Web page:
“Fidelity to choice is the condition for freedom.” This sounds restrictive and confining: sticking with a choice made years ago. Is that reasonable? Is it desirable? Is it possible?
Many of us think otherwise of freedom. We regard it as the power to break free of constraints, to remake the boundaries which we adopted, perhaps years ago, when “things were different”. An example would be the practice of gerrymandering by legislative bodies, such as our Congress, consisting of remaking the geographical political boundaries of a state to better conform the size of a voting unit with the numbers of voters within that unit, so as to more or less equalize the numbers of the voting population of each unit within any given state. Fidelity to an earlier decision to enact certain geographical voting blocks, designed to safeguard the impact of one’s freedom to influence the vote, can eventually impede freedom if more and more voters move into that voting block, thereby watering down the influence of my freedom through voting. However, this diminishment of freedom might justify departing from the original boundaries of the voting unit, and justify a change—in the name of freedom. Obviously, as at times happens, gerrymandering can be manipulated to unduly diminish the impact of one’s voting freedom, rather than protect it. But generally fidelity to choice is the condition for freedom. To waffle on such fidelity is to diminish freedom.
But fidelity to the exercise of one’s free choice can lead to bizarre situations. A devout religious believer, remaining steadfast in his/her religious beliefs, can be persecuted for this, and, in despotic governments, imprisoned for fidelity to one’s religious convictions. The exercise of religious freedom in this case may seem to result in the loss of freedom in another dimension. But would not reneging on one’s fidelity to a religious choice, in an effort to preserve one’s political freedom, actually undercut whatever freedom one tried to achieve in this way? Or is not fidelity to religious convictions the only way to preserve and actually enhance one’s freedom in the fullest sense, despite an apparent loss of freedom? There have been some beautiful testimonials by those imprisoned for their fidelity to religious (or political) choices, testifying to their experiencing a new dimension of freedom enjoyed within prison despite confinement there. On the other hand, would one truly experience freedom by backing off a religious commitment?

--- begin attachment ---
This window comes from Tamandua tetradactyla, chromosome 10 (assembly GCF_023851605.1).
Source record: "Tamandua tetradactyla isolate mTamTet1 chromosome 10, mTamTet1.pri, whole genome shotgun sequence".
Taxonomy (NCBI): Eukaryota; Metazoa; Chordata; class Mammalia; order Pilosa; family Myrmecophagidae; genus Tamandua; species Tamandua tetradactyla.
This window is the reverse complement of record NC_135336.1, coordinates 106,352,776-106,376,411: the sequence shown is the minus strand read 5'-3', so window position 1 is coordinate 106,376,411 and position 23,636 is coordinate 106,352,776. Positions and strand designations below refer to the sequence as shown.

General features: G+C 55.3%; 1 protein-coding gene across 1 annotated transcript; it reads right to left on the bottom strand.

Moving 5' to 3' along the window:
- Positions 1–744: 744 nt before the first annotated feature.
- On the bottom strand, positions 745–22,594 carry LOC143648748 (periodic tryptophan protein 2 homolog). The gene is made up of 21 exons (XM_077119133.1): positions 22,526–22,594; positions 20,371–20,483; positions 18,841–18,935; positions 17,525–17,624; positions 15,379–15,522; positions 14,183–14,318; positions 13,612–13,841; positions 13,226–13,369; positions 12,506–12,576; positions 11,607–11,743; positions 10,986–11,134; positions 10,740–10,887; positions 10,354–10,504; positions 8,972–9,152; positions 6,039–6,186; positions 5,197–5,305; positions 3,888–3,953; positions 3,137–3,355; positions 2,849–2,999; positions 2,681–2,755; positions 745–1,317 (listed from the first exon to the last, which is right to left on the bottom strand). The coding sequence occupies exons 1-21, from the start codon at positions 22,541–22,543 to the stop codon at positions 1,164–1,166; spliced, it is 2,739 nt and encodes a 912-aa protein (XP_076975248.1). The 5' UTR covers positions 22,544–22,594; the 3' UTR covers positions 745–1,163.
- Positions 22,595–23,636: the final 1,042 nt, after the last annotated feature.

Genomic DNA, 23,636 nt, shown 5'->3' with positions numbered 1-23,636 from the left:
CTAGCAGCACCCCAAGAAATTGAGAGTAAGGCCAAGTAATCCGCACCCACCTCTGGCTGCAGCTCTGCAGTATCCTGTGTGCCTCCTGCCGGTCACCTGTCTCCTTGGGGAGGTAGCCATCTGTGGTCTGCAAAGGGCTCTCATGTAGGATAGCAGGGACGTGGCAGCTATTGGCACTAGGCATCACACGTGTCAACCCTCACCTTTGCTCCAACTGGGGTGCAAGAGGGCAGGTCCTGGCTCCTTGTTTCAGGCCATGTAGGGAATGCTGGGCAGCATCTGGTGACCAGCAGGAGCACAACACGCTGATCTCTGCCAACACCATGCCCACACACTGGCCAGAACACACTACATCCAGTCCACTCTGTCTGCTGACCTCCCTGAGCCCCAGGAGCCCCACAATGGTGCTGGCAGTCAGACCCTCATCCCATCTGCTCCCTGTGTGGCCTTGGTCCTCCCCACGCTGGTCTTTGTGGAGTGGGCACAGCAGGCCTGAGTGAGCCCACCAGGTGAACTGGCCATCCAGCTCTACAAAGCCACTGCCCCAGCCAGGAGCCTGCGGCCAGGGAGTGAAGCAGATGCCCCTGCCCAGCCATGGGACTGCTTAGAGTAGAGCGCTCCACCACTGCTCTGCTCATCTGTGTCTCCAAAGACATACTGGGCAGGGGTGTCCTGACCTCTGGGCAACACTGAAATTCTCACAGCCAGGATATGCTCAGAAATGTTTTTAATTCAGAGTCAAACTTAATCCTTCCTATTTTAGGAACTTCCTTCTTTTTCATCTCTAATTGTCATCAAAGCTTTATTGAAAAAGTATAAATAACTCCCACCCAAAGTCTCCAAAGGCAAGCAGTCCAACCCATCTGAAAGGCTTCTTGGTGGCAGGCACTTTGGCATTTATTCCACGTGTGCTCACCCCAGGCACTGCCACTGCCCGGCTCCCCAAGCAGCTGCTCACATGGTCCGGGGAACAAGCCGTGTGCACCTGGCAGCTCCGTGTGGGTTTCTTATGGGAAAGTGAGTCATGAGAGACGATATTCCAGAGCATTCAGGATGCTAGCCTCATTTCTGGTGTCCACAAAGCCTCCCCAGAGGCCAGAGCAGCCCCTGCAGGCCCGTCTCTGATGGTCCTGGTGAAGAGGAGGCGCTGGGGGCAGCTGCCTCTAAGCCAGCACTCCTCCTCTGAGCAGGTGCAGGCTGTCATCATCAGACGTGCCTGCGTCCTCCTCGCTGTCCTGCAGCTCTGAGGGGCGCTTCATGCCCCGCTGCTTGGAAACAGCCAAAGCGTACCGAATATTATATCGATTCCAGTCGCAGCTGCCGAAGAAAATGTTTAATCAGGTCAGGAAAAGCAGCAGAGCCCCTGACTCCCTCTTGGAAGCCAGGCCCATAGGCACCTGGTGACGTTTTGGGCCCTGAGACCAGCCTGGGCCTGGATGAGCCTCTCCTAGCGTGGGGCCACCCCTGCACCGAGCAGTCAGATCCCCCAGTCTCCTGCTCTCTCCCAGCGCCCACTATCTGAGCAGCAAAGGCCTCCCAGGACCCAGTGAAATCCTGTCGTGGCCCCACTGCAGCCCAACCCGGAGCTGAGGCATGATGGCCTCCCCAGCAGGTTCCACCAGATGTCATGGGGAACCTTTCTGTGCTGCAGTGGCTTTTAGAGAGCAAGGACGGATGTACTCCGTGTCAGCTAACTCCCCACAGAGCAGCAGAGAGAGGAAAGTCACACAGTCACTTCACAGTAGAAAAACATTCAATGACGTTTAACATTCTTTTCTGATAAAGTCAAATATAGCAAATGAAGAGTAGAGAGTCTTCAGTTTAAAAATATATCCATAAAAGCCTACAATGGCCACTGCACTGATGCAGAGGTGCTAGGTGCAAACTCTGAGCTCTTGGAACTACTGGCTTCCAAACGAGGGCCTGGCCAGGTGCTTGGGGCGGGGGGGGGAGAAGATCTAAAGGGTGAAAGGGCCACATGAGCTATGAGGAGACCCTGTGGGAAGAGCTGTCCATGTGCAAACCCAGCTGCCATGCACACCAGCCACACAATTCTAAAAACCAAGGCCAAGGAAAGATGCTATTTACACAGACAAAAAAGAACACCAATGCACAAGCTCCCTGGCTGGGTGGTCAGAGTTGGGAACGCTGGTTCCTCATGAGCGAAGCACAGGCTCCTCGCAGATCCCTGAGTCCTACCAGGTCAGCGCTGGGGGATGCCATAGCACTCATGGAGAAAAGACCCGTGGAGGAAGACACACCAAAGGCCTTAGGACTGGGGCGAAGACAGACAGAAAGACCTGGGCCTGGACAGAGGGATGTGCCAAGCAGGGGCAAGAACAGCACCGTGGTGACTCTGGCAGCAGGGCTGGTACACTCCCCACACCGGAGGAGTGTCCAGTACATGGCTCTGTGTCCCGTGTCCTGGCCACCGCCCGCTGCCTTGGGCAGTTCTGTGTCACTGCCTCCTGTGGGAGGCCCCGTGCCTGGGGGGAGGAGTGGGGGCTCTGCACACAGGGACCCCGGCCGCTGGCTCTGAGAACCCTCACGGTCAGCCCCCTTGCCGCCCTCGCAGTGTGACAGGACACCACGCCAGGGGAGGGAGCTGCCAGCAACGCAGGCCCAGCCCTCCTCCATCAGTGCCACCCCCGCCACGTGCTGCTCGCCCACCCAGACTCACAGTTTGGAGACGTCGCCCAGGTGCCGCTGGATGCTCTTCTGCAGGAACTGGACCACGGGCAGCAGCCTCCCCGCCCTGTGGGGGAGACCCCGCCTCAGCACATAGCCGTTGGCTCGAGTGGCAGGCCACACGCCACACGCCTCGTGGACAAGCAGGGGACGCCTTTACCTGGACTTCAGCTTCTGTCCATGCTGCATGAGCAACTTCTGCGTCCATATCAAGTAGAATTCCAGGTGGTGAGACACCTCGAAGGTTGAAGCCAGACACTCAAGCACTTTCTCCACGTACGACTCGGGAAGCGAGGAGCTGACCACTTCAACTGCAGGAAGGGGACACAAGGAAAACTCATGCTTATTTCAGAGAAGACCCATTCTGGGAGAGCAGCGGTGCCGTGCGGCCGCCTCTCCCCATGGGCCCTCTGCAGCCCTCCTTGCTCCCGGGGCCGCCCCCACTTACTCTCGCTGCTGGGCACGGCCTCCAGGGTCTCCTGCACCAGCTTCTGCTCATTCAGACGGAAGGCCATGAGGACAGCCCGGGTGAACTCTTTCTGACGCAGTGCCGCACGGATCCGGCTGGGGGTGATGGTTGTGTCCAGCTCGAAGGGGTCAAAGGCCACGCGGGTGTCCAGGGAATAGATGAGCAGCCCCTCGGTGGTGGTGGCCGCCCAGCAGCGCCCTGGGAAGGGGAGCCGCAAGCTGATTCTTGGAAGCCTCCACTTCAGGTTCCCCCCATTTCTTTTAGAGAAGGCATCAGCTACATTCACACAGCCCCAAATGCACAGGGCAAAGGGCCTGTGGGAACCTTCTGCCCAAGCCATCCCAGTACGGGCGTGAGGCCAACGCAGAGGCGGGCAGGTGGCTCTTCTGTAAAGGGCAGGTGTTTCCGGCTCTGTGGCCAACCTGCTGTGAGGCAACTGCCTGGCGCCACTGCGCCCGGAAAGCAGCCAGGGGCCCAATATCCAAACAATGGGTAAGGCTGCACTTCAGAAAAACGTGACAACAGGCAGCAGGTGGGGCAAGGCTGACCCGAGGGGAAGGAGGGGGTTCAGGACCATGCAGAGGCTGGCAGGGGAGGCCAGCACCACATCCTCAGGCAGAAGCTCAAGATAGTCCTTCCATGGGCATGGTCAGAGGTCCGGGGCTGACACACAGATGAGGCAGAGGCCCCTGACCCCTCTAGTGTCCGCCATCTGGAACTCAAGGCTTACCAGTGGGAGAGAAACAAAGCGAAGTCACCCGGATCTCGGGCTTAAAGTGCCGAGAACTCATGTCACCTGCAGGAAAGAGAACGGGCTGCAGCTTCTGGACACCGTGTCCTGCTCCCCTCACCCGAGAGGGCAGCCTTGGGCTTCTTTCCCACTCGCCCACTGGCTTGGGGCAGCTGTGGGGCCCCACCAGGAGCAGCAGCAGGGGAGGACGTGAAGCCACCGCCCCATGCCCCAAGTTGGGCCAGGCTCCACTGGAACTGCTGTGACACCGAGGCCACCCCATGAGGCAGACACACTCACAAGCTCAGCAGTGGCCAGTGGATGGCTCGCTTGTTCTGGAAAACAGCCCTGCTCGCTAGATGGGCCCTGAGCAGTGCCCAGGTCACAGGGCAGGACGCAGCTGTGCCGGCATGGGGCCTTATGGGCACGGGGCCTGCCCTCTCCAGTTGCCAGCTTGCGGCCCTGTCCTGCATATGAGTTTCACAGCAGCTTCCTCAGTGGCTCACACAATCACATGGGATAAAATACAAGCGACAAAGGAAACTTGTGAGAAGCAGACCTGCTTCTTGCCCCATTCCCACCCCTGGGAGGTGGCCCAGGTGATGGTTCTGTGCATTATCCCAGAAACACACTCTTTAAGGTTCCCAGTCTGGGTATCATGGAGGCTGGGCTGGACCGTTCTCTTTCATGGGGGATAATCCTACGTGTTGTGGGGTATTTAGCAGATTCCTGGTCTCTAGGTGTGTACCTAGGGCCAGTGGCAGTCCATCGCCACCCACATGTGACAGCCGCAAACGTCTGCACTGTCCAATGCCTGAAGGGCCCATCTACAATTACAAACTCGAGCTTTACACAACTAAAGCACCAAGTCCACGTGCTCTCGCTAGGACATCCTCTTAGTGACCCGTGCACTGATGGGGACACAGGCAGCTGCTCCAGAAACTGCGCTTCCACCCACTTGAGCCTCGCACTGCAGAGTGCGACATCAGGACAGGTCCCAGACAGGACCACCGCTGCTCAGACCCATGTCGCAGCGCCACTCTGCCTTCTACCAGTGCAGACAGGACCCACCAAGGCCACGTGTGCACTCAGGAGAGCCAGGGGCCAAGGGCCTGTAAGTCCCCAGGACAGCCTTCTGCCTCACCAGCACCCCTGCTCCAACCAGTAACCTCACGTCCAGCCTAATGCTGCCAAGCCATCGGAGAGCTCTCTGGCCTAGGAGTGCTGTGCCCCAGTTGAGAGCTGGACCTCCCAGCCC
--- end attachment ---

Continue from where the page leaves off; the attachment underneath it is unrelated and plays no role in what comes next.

Or fidelity to a commitment made to another person. This is one of the most common forms of fidelity to a bonding that one has freely entered. Marriage, of course, comes to mind, but there are a variety of other kinds of personal commitments that punctuate our lives. Sometimes these occur in the family, as when a parent spontaneously promises a child an outing or a special treat. Or a neighbor freely promising to return a piece of equipment borrowed for some task. Interestingly, these instances of freedom generate the context of an obligation to fidelity: fidelity to return what one has received. In these instances, freedom generates obligation; it does not lay the groundwork exemption from obligation. It is difficult to think of any situation one has freely entered that does not, somewhere along the line, make demands on one receiving a favor. To engage another person in any enterprise whatever, regardless of the mention of obligation, factually generates obligation somewhere along the line. Even a simple “Good Morning” elicits a “Good Morning” in return. Fidelity to choices evident in personal exchanges generates its own set of commitments. The choice operative at the heart of freedom generates obligation.